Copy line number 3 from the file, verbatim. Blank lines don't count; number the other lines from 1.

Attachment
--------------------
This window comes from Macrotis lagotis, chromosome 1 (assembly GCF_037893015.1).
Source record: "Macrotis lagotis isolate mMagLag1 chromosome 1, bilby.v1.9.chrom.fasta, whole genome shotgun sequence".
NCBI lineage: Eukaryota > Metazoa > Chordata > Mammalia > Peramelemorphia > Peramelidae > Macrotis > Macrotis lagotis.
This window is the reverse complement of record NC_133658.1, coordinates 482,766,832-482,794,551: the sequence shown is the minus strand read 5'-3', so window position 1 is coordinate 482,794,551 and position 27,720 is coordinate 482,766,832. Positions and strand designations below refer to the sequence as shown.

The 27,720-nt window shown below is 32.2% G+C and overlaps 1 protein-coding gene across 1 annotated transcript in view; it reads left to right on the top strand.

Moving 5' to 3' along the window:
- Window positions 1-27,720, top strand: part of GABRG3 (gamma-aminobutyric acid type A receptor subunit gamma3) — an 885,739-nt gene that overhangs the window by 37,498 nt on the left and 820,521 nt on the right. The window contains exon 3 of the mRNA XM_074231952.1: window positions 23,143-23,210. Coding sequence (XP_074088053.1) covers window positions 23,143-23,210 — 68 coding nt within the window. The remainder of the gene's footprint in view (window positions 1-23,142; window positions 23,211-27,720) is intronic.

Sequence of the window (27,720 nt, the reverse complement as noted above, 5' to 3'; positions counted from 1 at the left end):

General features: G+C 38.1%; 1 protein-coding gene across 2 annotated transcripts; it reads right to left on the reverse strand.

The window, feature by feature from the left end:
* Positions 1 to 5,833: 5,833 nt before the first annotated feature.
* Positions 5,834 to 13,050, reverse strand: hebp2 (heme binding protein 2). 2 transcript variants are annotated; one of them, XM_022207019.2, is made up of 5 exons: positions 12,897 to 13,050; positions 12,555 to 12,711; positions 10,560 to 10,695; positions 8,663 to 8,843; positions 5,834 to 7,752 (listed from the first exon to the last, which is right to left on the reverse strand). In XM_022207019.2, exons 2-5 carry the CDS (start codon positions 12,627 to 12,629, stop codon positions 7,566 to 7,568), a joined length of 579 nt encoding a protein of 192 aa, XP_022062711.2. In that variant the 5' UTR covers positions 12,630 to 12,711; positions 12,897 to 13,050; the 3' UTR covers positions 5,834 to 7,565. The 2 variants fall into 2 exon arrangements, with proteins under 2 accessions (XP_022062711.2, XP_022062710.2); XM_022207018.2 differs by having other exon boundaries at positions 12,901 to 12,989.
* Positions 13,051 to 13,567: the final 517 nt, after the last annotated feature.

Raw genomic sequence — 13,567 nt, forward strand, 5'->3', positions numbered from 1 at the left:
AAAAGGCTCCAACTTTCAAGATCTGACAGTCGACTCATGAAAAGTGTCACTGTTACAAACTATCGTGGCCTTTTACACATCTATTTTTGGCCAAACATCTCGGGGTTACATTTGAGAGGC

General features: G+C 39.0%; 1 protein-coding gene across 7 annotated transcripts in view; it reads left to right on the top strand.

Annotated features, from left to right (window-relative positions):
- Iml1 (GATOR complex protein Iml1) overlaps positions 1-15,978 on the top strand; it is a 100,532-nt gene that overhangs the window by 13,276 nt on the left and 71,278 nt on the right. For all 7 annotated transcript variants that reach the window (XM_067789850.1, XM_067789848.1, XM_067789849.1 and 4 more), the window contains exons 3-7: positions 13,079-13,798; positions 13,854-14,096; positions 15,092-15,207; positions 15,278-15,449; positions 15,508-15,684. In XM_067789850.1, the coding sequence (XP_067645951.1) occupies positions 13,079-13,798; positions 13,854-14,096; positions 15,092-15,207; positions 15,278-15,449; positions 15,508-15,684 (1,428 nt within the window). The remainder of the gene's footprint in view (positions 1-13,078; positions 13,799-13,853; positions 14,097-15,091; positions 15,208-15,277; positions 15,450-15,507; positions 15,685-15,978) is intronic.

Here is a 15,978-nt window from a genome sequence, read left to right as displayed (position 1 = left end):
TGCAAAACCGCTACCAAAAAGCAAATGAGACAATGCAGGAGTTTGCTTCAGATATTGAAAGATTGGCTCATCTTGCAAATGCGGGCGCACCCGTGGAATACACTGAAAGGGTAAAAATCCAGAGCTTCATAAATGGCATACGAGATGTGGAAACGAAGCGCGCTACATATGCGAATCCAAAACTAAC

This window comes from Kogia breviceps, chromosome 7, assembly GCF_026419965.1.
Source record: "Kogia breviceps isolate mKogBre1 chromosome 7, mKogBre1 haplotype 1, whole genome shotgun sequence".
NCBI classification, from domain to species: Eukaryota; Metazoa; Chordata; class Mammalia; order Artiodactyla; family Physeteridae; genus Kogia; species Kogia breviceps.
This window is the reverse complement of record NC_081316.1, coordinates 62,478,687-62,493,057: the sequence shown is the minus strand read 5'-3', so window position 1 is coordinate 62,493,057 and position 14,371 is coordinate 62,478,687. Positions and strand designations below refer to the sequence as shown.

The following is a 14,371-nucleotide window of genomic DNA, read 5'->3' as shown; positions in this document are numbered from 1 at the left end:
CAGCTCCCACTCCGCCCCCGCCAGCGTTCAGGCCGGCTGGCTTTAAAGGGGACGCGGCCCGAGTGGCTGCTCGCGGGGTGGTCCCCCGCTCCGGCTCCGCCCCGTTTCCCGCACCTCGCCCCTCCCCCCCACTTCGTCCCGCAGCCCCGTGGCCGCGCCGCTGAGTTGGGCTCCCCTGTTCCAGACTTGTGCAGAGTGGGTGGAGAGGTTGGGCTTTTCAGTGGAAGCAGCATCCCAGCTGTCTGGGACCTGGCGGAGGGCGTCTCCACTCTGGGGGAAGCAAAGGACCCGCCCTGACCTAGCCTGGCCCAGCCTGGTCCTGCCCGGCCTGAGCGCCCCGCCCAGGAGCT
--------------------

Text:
NCBI lineage: Eukaryota > Metazoa > Chordata > Mammalia > Peramelemorphia > Peramelidae > Macrotis > Macrotis lagotis.